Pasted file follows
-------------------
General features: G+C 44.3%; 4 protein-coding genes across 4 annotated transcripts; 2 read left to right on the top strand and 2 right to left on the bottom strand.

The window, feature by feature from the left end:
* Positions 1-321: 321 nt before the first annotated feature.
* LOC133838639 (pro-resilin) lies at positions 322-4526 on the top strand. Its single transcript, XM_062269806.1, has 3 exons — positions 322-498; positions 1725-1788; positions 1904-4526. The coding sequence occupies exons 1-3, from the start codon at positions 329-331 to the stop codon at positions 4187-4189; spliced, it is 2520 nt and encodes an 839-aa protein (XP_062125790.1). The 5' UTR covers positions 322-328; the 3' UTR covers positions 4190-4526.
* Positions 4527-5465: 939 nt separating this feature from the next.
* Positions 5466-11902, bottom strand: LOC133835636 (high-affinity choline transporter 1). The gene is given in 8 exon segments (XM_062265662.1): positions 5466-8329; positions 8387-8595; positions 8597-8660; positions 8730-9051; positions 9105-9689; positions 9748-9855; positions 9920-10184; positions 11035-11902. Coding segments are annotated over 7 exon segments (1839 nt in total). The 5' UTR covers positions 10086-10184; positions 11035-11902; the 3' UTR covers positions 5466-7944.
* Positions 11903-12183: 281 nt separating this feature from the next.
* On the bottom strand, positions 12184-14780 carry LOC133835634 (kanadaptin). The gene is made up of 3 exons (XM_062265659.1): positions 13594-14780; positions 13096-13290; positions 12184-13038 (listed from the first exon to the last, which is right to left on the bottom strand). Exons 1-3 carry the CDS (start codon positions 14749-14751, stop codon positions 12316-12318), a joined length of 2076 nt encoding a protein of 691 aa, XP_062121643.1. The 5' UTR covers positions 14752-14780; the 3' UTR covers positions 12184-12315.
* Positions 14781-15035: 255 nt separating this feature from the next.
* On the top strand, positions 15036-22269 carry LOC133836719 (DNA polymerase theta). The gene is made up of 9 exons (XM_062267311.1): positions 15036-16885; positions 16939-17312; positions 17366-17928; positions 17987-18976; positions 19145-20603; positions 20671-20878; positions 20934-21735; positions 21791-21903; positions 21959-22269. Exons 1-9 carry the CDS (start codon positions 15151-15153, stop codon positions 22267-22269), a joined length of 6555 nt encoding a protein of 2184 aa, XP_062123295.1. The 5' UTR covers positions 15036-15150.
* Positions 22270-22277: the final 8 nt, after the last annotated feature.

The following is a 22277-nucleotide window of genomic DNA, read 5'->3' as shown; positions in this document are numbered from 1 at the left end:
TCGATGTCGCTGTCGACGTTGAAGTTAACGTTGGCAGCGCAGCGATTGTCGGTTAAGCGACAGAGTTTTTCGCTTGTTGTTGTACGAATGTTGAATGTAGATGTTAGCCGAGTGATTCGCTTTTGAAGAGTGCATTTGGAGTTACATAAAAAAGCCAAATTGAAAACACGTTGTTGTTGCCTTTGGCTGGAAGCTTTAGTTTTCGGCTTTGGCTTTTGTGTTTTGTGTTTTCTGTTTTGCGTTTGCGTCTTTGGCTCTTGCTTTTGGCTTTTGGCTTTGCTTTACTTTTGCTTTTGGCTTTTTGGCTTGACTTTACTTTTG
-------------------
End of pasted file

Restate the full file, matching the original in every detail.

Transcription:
General features: G+C 44.3%; 4 protein-coding genes across 4 annotated transcripts; 2 read left to right on the top strand and 2 right to left on the bottom strand.

The window, feature by feature from the left end:
* Positions 1-321: 321 nt before the first annotated feature.
* LOC133838639 (pro-resilin) lies at positions 322-4526 on the top strand. Its single transcript, XM_062269806.1, has 3 exons — positions 322-498; positions 1725-1788; positions 1904-4526. The coding sequence occupies exons 1-3, from the start codon at positions 329-331 to the stop codon at positions 4187-4189; spliced, it is 2520 nt and encodes an 839-aa protein (XP_062125790.1). The 5' UTR covers positions 322-328; the 3' UTR covers positions 4190-4526.
* Positions 4527-5465: 939 nt separating this feature from the next.
* Positions 5466-11902, bottom strand: LOC133835636 (high-affinity choline transporter 1). The gene is given in 8 exon segments (XM_062265662.1): positions 5466-8329; positions 8387-8595; positions 8597-8660; positions 8730-9051; positions 9105-9689; positions 9748-9855; positions 9920-10184; positions 11035-11902. Coding segments are annotated over 7 exon segments (1839 nt in total). The 5' UTR covers positions 10086-10184; positions 11035-11902; the 3' UTR covers positions 5466-7944.
* Positions 11903-12183: 281 nt separating this feature from the next.
* On the bottom strand, positions 12184-14780 carry LOC133835634 (kanadaptin). The gene is made up of 3 exons (XM_062265659.1): positions 13594-14780; positions 13096-13290; positions 12184-13038 (listed from the first exon to the last, which is right to left on the bottom strand). Exons 1-3 carry the CDS (start codon positions 14749-14751, stop codon positions 12316-12318), a joined length of 2076 nt encoding a protein of 691 aa, XP_062121643.1. The 5' UTR covers positions 14752-14780; the 3' UTR covers positions 12184-12315.
* Positions 14781-15035: 255 nt separating this feature from the next.
* On the top strand, positions 15036-22269 carry LOC133836719 (DNA polymerase theta). The gene is made up of 9 exons (XM_062267311.1): positions 15036-16885; positions 16939-17312; positions 17366-17928; positions 17987-18976; positions 19145-20603; positions 20671-20878; positions 20934-21735; positions 21791-21903; positions 21959-22269. Exons 1-9 carry the CDS (start codon positions 15151-15153, stop codon positions 22267-22269), a joined length of 6555 nt encoding a protein of 2184 aa, XP_062123295.1. The 5' UTR covers positions 15036-15150.
* Positions 22270-22277: the final 8 nt, after the last annotated feature.

The following is a 22277-nucleotide window of genomic DNA, read 5'->3' as shown; positions in this document are numbered from 1 at the left end:
TCGATGTCGCTGTCGACGTTGAAGTTAACGTTGGCAGCGCAGCGATTGTCGGTTAAGCGACAGAGTTTTTCGCTTGTTGTTGTACGAATGTTGAATGTAGATGTTAGCCGAGTGATTCGCTTTTGAAGAGTGCATTTGGAGTTACATAAAAAAGCCAAATTGAAAACACGTTGTTGTTGCCTTTGGCTGGAAGCTTTAGTTTTCGGCTTTGGCTTTTGTGTTTTGTGTTTTCTGTTTTGCGTTTGCGTCTTTGGCTCTTGCTTTTGGCTTTTGGCTTTGCTTTACTTTTGCTTTTGGCTTTTTGGCTTGACTTTACTTTTG